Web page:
UNICEF commends IRR on protecting children in armed conflict

A CHILD attends a disengagement ceremony held at one of the base camps of the Moro Islamic Liberation Front (MILF) in this 2017 file photo. As part of the United Nations-MILF action plan to address the recruitment and use of children in armed conflict, children involved in the Bangsamoro Islamic Armed Forces of the MILF were identified and separated. — PHOTO COURTESY OF UNICEF.

THE United Nations Children’s Fund (UNICEF) in a statement said it commends the Philippine government in taking the next critical step toward improving the plight of children in conflict zones with the recent signing of the Implementing Rules and Regulations (IRR) of the law to protect Children in Situations of Armed Conflict (CSAC). Chief for Child Protection Grace Agcaoili was quoted in the statement as saying that “the release of the IRR of this first-ever comprehensive national law (Republic Act 11188) on CSAC is further proof of the government’s commitment to the Convention on the Rights of the Child.” She also reaffirmed UNICEF’s support in implementing the law as it marks the 30th anniversary of the adoption of the Convention on the Rights of the Child.

11 US fugitives deported

ELEVEN fugitives have been returned to the United States after Philippine officials helped tracked them down in Manila. In a statement, the US State Department said its Diplomatic Security Service at the US Embassy in Manila “located and apprehended 11 US fugitives wanted for crimes ranging from conspiracy to commit murder, securities fraud, child abuse, and sexual assault.” “We thank the Government of the Philippines for their longstanding support, and look forward to our future cooperation as friends, partners, and allies,” the State Department said. — Gillian M. Cortez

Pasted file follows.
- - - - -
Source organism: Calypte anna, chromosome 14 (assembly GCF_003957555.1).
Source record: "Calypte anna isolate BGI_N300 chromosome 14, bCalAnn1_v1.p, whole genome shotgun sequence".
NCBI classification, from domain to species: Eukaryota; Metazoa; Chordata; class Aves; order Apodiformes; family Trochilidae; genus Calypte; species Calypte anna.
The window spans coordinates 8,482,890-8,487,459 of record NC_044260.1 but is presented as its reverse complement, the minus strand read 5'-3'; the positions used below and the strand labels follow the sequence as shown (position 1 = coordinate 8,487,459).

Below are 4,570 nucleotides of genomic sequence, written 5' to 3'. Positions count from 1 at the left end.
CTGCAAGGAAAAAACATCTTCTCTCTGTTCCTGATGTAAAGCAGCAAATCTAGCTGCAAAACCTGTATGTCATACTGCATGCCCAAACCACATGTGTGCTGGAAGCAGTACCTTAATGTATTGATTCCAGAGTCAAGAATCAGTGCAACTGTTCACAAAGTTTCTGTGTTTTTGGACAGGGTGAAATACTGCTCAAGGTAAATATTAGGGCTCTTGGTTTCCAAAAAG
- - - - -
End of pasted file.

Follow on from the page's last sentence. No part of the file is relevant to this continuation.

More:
House holds orientation on legislation

FIFTEEN incoming first-term congressmen attended the first day of an orientation program and executive course on legislation, about a month before the 18th Congress begins. The three-day crash course, with three batches, was conducted by the House of Representatives together with the University of the Philippines-National College of Public Administration and Governance (UP-NCPAG). “Ang pag-aaralan nila ay kung paano sila gagalaw bilang bagong representatives. Tutulungan namin sila na malaman nila kung paano ang legislative process, policy process, paano sila gagalaw sa policy system na meron tayo,” UP NCPAG dean Dr. Fe Mendoza told reporters. (They will learn how to act as new representatives. We will help them learn the legislative process, the policy process, and how they will adjust to the policy system that we have.) Some of the subjects covered are understanding development concepts, public policy, budget process, legislative process, and citizen engagement. The new lawmakers will conduct a mock committee meeting and will also be required to work on a legislative agenda at the end of the training. — Vince Angelo C. Ferreras

DILG flags ministry to LGUs

THE Department of Interior and Local Government (DILG) has called on local government units to revoke the business permits of Kapa Community Ministry International Inc. following President Rodrigo R. Duterte’s call to shut down its operations. In a memorandum issued on June 13, DILG Secretary Eduardo M. Año cited the Local Government Code and the mandate of city and municipal mayors “to issue licenses and permits and suspend or revoke the same for any violation of the conditions upon which said licenses or permits had been issued pursuant to law or ordinance.” “Marami na ang naloko at marami pa sa ating mga kababayan ang maloloko sa investment scam na ito kung hindi ito aaksyunan ng mga mayor,” Mr. Año said in a statement on Monday. (Many have been tricked and more people may be lured into this investment scam unless the mayors take action.) The DILG directive came after the Securities and Exchange Commission (SEC) revoked Kapa’s certificate of registration and secured over P100 million of its assets in accordance with a freeze order by the Court of Appeals. — Vince Angelo C. Ferreras